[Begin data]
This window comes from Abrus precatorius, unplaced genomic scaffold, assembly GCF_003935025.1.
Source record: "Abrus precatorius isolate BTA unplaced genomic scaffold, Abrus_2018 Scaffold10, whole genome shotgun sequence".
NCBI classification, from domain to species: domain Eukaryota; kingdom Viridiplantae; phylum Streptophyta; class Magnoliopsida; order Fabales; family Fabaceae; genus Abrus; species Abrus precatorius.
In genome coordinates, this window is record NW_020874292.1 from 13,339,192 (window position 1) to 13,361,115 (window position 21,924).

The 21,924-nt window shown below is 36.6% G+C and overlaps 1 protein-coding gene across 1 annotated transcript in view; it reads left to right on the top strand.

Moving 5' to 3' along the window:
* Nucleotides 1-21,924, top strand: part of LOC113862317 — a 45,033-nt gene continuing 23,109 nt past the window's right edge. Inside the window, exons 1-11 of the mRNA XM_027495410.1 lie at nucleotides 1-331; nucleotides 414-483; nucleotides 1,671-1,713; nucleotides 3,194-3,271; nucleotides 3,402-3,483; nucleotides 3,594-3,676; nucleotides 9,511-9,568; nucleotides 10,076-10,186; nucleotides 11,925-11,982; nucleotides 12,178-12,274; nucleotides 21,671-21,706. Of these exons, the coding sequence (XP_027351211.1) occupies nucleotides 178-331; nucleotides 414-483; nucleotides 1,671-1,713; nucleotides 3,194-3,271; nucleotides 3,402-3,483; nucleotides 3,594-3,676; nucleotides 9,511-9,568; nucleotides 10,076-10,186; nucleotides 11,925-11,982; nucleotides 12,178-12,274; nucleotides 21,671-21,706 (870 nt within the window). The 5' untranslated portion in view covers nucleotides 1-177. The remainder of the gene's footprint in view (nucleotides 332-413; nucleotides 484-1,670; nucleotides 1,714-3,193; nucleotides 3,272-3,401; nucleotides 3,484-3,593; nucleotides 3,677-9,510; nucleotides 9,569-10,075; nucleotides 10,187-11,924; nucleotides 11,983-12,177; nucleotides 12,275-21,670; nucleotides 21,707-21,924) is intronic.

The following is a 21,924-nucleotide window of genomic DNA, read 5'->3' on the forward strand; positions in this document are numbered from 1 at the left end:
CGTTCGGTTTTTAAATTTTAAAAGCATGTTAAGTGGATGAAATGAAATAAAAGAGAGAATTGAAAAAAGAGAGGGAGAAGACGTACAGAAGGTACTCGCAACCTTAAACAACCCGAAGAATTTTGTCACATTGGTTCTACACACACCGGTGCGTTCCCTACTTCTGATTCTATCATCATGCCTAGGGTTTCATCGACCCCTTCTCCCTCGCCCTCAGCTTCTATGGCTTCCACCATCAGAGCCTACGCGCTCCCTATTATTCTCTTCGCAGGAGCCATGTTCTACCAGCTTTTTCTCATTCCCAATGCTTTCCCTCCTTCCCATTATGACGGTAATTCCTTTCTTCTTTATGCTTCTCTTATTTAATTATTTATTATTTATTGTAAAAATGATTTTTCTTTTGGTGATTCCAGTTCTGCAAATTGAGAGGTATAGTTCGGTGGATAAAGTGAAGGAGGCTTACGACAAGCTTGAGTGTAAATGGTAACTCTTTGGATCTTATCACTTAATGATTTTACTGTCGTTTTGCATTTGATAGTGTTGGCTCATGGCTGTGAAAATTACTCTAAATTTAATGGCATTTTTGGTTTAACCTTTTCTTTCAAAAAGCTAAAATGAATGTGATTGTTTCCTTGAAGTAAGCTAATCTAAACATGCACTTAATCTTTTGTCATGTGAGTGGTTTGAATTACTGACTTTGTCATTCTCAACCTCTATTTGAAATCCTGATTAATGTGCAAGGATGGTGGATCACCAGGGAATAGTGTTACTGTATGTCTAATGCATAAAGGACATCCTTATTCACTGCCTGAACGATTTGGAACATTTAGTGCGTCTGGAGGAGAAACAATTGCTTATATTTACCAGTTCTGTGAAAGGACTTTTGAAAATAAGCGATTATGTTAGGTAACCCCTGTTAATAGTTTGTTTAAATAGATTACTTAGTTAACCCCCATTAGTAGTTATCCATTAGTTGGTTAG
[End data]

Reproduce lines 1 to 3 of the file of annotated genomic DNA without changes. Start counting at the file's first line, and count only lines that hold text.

This window comes from Abrus precatorius, unplaced genomic scaffold, assembly GCF_003935025.1.
Source record: "Abrus precatorius isolate BTA unplaced genomic scaffold, Abrus_2018 Scaffold10, whole genome shotgun sequence".
NCBI classification, from domain to species: domain Eukaryota; kingdom Viridiplantae; phylum Streptophyta; class Magnoliopsida; order Fabales; family Fabaceae; genus Abrus; species Abrus precatorius.